Release year: 2014
Director: Tommy Lee Jones
Screenwriter: Tommy Lee Jones, Kieran Fitzgerald, Wesley A. Oliver, Glendon Swarthout (novel)
Starring: Hilary Swank, Tommy Lee Jones, Sonja Richter, Grace Gummer, Miranda Otto, David Dencik, John Lithgow, Evan Jones
Ratings: Nominated for Palme d’Or at Cannes.
Three women who have been driven mad by the pioneer life is to be brought back across the country. The independent-minded and bossy Mary Bee Cuddy (Hilary Swank) takes on the job. Together with the low-life drifter George Briggs (Tommy Lee Jones), whom she has hired to help her, she sets out on a journey made tough by the company of three mad women, a reluctant man, and the harsh elements of the frontier.
Tommy Lee Jones’s western The Homesman shows a strikingly bleak portrait of life on the 19th-century American frontier. Although a traditionel western it differs from most westerns by focusing on the effects the hard life could have on the women, characters usually used as background material, love interests, and damsels in distress in this very masculine genre. Though the three mentally ill women arguably can be seen as damsels in distress, their distress isn’t caused by an evil person but by the rough life at the frontier and the woman leading them to safer grounds is resourceful and determined. But even though she is a strong character, Mary Bee has her own problems to struggle with and her complexity is perfectly brought forward through an incredible performance by Swank (Boys Don’t Cry, 1999) who carries the movie on her narrow shoulders and instantly captures our sympathy. Despite Jones (No Country for Old Men, 2007) delivering as the seemingly despicable Briggs who occastionally shows signs of a nicer person hidden beneath the grumpy wrinkles, he must see himself overshadowed by Swank. The three women, who are the reason behind the journey, are all well-casted with Richter (The Keeper of Lost Causes, 2013), Otto (Reaching for the Moon, 2013), and especially Gummer (Frances Ha, 2012) convincing as women brought over the edge into insanity. The story is simply told, with a few flashbacks, but it is strong and together with Marco Beltrami’s unsettling score the result is a movie that at times is a tough and intense watch and gives a rare insight into a downside of the Wild West that has nothing to do with gunslingers and bankrobbers. Instead it is a ruthless insight into a group of characters whose voice is seldom heard in westerns and into the life of a woman, whose desperation and despair grows uncomfortably close to the broken women she tries to help and the lack of understanding her situation raises in those around her. A different, but no worse for it, western with attitude and a lot to say.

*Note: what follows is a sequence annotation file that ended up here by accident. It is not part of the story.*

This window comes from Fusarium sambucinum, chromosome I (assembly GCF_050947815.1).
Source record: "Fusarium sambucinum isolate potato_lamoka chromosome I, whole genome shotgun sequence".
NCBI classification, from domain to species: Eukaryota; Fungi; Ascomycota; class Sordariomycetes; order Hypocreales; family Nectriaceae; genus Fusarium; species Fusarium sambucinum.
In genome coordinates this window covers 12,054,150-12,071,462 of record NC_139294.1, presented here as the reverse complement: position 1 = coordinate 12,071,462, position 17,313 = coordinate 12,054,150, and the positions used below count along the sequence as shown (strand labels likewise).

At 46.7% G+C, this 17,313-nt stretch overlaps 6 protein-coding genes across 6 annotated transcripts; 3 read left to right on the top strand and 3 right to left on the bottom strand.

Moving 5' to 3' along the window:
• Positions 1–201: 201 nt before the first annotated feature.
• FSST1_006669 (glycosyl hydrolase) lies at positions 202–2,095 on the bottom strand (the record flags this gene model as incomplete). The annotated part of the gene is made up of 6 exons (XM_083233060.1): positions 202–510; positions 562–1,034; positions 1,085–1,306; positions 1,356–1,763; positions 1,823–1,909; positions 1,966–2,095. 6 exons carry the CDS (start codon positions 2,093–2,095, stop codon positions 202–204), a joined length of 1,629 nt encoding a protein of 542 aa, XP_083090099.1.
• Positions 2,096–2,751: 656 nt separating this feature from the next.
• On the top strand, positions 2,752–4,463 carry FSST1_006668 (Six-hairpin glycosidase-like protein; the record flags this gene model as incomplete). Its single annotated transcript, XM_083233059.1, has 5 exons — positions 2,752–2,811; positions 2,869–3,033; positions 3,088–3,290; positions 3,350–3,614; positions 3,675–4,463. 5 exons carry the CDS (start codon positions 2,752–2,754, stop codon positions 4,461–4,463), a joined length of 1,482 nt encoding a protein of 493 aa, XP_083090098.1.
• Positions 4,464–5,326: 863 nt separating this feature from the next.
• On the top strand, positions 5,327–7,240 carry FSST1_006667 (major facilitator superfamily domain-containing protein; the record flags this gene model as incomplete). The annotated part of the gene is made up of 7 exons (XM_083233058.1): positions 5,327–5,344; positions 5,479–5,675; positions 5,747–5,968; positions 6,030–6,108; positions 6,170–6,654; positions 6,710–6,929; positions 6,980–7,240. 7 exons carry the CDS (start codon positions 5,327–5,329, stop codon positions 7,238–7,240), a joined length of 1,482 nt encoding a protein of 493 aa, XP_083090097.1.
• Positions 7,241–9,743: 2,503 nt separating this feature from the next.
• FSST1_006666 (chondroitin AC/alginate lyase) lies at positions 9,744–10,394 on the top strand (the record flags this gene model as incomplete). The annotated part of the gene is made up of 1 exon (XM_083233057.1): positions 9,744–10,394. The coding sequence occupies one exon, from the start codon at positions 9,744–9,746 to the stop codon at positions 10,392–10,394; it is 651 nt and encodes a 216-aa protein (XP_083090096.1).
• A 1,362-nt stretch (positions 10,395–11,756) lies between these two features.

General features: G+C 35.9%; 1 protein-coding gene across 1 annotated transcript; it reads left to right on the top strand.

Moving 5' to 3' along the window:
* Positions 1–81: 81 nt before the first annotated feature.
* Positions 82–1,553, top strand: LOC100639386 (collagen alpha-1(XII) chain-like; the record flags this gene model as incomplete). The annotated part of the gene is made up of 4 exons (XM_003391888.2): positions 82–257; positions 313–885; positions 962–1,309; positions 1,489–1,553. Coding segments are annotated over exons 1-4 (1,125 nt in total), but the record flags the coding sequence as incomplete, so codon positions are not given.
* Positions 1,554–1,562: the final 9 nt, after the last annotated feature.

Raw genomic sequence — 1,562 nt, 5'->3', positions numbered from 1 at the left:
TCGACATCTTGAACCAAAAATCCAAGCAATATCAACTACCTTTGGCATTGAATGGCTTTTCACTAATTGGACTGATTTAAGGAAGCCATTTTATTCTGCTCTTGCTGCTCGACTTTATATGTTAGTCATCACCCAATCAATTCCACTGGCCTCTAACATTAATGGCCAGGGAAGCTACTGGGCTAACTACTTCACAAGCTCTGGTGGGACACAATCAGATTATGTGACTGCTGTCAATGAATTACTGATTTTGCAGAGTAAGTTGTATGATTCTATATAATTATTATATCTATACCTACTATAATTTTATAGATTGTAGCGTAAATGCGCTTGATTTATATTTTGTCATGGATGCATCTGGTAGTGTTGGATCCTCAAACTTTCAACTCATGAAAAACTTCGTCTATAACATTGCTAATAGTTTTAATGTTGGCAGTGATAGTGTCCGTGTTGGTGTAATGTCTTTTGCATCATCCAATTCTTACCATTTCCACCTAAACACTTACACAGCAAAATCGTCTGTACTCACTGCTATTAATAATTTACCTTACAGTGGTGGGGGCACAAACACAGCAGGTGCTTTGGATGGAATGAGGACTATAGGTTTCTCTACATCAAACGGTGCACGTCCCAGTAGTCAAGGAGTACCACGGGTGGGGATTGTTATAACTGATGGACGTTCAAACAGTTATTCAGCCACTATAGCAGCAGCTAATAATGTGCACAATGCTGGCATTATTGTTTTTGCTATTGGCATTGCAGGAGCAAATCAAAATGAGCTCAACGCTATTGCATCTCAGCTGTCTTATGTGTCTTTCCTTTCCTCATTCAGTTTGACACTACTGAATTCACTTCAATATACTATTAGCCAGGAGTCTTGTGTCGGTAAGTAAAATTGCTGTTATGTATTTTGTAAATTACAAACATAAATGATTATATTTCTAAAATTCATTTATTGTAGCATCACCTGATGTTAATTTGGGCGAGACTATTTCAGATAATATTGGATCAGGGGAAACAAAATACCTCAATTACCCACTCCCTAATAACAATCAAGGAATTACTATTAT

Glendon Swarthout’s novel who is the source behind the movie was published in 1988. The rights to the movie adaption was owned by Paul Newman for a while, but he never found a satisfying script.
Picture copyrights: Scanbox